Army destroys shacks in Marievale, leaving families homeless

Lawyers for Human Rights plans to go to court again

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Sandra Masinga spent several nights sleeping in the cold next to where her shack used to be, in Happiness Village in Marievale. Photos: Kimberly Mutandiro

  • Some 30 families have spent days sleeping in the open after their shacks were destroyed by the army last week.
  • The families were evicted from the Marievale military base in 2017 and set up shacks nearby, in what they called Happiness Village, on army land.
  • The army sought to evict them and in 2018 the SA National Defence Force and the City of Ekurhuleni were ordered by the Pretoria High Court to provide adequate alternative accommodation.
  • Some of the families were moved to temporary housing in Ebenezer in Duduza, but there is not enough housing for everyone.

Sandra Masinga spent several nights sleeping in the cold next to the spot where her shack used to be in Happiness Village, her belongings piled beside her. Her shack, and those of over 30 other families, was removed by the South African National Defence Force a week ago under the guise of relocating them from army land to Ebenezer in Duduza.

But it was only after the shacks were removed that she and the others were told that their new homes had not been built.

Masinga, who is a Mozambican national, has moved into one of the few remaining shacks, along with other adults and six children. The army has not allowed the families to rebuild their shacks.

“The army should not have removed my shack. Now I don’t have a place to sleep and have been suffering due to cold nights for the past week,” said Masinga, who has lived in Marievale for more than 20 years.

After being brutally evicted from houses on the Marievale Military Base in 2017, the families built shacks near their old homes and called the area Happiness Village. For the past seven years, the families, represented by Lawyers for Human Rights, have been in and out of court battling against their eviction from Happiness Village.

In 2018, the army and the City of Ekurhuleni were ordered by the Pretoria High Court to provide adequate alternative accommodation for the residents.

Some residents voluntarily agreed to be relocated to the Zamani informal settlement, while others refused to be relocated, saying they worked nearby or had children in nearby schools. In total, about 85 families remained in Happiness Village.

The municipality presented the remaining 85 families with a new relocation plan in February. They were to be moved to corrugated iron shelters in Ebenezer in Duduza by June 30. But according to community representative Chris Koitsioe, the relocation process has been chaotic, with both the army and the municipality failing to provide enough shelters for all the residents, claiming that they will only provide accommodation for residents who were listed in a 2020 court order. Last week, on Tuesday, only 54 families were relocated, while others remained stranded.

Meanwhile, those who were relocated last week say their new shelters are not strong enough and that they have not been provided with toilets or water. Some say their shelters have already been destroyed by the wind.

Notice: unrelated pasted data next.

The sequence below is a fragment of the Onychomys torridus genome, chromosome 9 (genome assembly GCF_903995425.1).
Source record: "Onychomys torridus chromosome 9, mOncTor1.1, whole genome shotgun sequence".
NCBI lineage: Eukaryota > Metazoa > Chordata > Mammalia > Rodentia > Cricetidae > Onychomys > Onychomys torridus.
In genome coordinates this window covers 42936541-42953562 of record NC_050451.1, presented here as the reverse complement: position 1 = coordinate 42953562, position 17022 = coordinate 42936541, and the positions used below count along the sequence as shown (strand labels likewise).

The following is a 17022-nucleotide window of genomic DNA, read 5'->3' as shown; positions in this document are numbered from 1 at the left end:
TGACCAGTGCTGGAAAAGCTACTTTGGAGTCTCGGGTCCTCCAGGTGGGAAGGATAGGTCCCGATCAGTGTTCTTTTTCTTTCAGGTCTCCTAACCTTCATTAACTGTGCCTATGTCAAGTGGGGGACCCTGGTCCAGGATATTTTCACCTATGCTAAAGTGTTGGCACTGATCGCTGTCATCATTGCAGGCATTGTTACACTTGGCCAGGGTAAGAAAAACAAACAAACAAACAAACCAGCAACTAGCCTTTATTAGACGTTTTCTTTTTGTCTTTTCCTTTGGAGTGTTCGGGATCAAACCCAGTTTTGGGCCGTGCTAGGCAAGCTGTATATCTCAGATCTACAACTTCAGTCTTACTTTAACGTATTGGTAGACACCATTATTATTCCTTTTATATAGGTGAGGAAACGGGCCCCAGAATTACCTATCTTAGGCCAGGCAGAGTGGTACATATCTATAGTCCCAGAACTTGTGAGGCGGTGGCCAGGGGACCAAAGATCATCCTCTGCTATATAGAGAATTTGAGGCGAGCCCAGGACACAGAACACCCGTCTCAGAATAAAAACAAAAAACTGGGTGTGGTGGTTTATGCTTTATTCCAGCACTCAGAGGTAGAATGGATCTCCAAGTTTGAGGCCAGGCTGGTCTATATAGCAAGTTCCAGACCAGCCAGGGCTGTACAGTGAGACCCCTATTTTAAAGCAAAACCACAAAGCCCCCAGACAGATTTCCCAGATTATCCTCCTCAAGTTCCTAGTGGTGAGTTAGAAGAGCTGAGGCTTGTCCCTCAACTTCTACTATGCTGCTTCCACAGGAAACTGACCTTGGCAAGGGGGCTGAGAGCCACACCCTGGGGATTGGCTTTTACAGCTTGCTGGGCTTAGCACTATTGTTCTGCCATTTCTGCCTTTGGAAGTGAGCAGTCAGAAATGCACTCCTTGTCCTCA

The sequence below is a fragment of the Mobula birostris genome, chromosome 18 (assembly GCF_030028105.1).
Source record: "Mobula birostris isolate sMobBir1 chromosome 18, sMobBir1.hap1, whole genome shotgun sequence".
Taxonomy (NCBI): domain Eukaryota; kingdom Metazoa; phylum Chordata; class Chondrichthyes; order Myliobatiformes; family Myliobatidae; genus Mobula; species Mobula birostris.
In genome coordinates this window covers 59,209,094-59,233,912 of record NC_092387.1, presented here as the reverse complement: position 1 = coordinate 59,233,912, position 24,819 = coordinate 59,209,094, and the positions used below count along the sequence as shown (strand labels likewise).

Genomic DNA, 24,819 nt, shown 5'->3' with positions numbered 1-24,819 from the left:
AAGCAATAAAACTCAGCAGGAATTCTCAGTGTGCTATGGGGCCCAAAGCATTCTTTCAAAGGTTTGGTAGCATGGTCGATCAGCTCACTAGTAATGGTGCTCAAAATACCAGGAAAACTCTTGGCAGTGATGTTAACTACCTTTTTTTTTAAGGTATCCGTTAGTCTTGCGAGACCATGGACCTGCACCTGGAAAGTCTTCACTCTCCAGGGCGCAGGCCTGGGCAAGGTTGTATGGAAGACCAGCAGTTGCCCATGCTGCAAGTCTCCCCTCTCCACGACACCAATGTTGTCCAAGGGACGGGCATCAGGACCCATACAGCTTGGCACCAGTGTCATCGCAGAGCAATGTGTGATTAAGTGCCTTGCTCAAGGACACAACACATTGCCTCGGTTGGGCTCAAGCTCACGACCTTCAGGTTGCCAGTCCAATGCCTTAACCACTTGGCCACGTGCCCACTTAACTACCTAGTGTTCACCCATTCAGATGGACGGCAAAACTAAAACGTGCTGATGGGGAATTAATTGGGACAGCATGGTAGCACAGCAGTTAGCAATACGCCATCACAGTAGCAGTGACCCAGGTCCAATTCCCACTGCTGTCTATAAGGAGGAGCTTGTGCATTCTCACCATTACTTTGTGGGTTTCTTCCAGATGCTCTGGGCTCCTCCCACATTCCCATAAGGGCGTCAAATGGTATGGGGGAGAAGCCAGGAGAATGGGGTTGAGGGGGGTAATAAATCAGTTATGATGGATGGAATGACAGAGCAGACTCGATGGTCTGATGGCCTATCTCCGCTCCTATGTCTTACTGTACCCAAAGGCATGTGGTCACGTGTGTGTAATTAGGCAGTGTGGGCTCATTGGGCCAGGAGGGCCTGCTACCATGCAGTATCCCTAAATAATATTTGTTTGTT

“What the army and the city have done is in breach of our Constitution, which provides that no one should be evicted without being provided adequate alternative accommodation,” said Koitsioe, who has insisted on staying in Happiness Village with the others until everyone has been provided with shacks for relocation.

Lawyers for Human Rights say they will go back to court to challenge the fact that the municipality did not provide adequate alternative accommodation.

“Our clients are willing to relocate and cooperate. Unfortunately, the municipality did not meet their timeline, and the quality of alternative accommodation being provided is poorer than the people’s previous homes. The municipality does not care about poor people, and the people’s dignity is not being recognised. It’s amazing how they have removed people from their homes while we are having such bad weather,” said Louise du Plessis from Lawyers for Human Rights.

“We do not have a choice but to go back to court.”

Asanda Dhlamini, who shared a shack with his brother, says their home has also been removed. He and his brother are now sharing one of the remaining shacks with others.

“I have no problem with moving, but it was wrong for the army to remove our shacks, leaving us outside in the cold,” he said.

Sarah Ngoveni says she would rather live in her old shack in Happiness Village than in the temporary housing she has been moved to.

Although she has already been relocated, Sarah Ngoveni has been coming back to Happiness Village, hoping that she will still be allowed to live there. She does not like her new shelter because it is smaller than the old one. The roof of the new shelter was recently blown away by the wind.

“If we had a choice, I would prefer to live here in Happiness Village,” she said.

Acting Director of corporate communications at the Ministry of Defence, colonel Selinah Rawlins, said the relocation plan for Happiness Village in Marievale had been prepared by the Ekurhuleni Municipality, and only the municipality could give details of how the plan had been executed.

However, she said the SANDF had been granted a court order to evict all “unlawful occupiers,” given the fact that the SANDF wants to use the land and its facilities for military purposes.

GroundUp contacted Zweli Dlamini, spokesperson for the municipality of Ekhurhuleni, who promised to respond but had not done so by the time of publication.

TOPICS:  Housing Local government SANDF

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